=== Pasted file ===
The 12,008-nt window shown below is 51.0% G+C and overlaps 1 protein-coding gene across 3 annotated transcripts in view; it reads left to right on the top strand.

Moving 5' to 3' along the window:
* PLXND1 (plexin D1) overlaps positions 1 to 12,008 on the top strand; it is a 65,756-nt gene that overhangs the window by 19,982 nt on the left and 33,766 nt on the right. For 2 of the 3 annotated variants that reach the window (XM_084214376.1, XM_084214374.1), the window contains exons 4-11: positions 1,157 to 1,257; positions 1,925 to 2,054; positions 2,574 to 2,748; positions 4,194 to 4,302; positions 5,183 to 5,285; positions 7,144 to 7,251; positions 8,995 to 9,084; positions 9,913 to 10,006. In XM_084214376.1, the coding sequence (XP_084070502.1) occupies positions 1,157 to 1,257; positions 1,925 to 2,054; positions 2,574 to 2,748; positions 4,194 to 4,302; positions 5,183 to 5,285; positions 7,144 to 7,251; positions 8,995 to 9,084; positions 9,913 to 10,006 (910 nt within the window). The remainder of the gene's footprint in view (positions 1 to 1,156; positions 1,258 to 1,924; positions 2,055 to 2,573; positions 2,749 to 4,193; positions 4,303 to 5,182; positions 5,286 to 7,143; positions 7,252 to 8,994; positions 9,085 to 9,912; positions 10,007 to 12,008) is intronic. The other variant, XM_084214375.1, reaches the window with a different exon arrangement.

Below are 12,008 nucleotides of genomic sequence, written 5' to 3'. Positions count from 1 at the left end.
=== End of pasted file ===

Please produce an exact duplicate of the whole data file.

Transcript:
The 12,008-nt window shown below is 51.0% G+C and overlaps 1 protein-coding gene across 3 annotated transcripts in view; it reads left to right on the top strand.

Moving 5' to 3' along the window:
* PLXND1 (plexin D1) overlaps positions 1 to 12,008 on the top strand; it is a 65,756-nt gene that overhangs the window by 19,982 nt on the left and 33,766 nt on the right. For 2 of the 3 annotated variants that reach the window (XM_084214376.1, XM_084214374.1), the window contains exons 4-11: positions 1,157 to 1,257; positions 1,925 to 2,054; positions 2,574 to 2,748; positions 4,194 to 4,302; positions 5,183 to 5,285; positions 7,144 to 7,251; positions 8,995 to 9,084; positions 9,913 to 10,006. In XM_084214376.1, the coding sequence (XP_084070502.1) occupies positions 1,157 to 1,257; positions 1,925 to 2,054; positions 2,574 to 2,748; positions 4,194 to 4,302; positions 5,183 to 5,285; positions 7,144 to 7,251; positions 8,995 to 9,084; positions 9,913 to 10,006 (910 nt within the window). The remainder of the gene's footprint in view (positions 1 to 1,156; positions 1,258 to 1,924; positions 2,055 to 2,573; positions 2,749 to 4,193; positions 4,303 to 5,182; positions 5,286 to 7,143; positions 7,252 to 8,994; positions 9,085 to 9,912; positions 10,007 to 12,008) is intronic. The other variant, XM_084214375.1, reaches the window with a different exon arrangement.

Below are 12,008 nucleotides of genomic sequence, written 5' to 3'. Positions count from 1 at the left end.